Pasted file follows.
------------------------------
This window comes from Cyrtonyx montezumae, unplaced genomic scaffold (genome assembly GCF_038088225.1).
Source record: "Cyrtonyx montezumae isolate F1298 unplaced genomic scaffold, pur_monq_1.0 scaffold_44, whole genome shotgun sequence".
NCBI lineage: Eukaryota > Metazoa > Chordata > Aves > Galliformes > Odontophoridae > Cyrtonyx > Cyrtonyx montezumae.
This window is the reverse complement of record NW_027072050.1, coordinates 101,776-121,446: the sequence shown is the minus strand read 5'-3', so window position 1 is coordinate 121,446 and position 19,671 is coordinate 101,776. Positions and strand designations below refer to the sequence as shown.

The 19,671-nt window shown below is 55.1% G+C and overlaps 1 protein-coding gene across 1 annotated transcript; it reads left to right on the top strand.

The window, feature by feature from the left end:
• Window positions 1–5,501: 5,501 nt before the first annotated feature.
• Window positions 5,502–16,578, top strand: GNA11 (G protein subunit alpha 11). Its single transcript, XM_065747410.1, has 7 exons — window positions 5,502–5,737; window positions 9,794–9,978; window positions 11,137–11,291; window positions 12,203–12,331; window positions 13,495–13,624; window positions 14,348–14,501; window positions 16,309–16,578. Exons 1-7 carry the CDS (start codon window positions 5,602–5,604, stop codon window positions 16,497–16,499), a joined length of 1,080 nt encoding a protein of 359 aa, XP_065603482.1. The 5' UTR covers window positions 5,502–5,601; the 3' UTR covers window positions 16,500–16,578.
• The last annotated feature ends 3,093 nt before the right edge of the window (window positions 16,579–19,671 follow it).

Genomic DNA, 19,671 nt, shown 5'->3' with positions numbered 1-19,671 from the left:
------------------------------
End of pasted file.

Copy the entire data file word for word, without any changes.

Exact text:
This window comes from Cyrtonyx montezumae, unplaced genomic scaffold (genome assembly GCF_038088225.1).
Source record: "Cyrtonyx montezumae isolate F1298 unplaced genomic scaffold, pur_monq_1.0 scaffold_44, whole genome shotgun sequence".
NCBI lineage: Eukaryota > Metazoa > Chordata > Aves > Galliformes > Odontophoridae > Cyrtonyx > Cyrtonyx montezumae.
This window is the reverse complement of record NW_027072050.1, coordinates 101,776-121,446: the sequence shown is the minus strand read 5'-3', so window position 1 is coordinate 121,446 and position 19,671 is coordinate 101,776. Positions and strand designations below refer to the sequence as shown.

The 19,671-nt window shown below is 55.1% G+C and overlaps 1 protein-coding gene across 1 annotated transcript; it reads left to right on the top strand.

The window, feature by feature from the left end:
• Window positions 1–5,501: 5,501 nt before the first annotated feature.
• Window positions 5,502–16,578, top strand: GNA11 (G protein subunit alpha 11). Its single transcript, XM_065747410.1, has 7 exons — window positions 5,502–5,737; window positions 9,794–9,978; window positions 11,137–11,291; window positions 12,203–12,331; window positions 13,495–13,624; window positions 14,348–14,501; window positions 16,309–16,578. Exons 1-7 carry the CDS (start codon window positions 5,602–5,604, stop codon window positions 16,497–16,499), a joined length of 1,080 nt encoding a protein of 359 aa, XP_065603482.1. The 5' UTR covers window positions 5,502–5,601; the 3' UTR covers window positions 16,500–16,578.
• The last annotated feature ends 3,093 nt before the right edge of the window (window positions 16,579–19,671 follow it).

Genomic DNA, 19,671 nt, shown 5'->3' with positions numbered 1-19,671 from the left: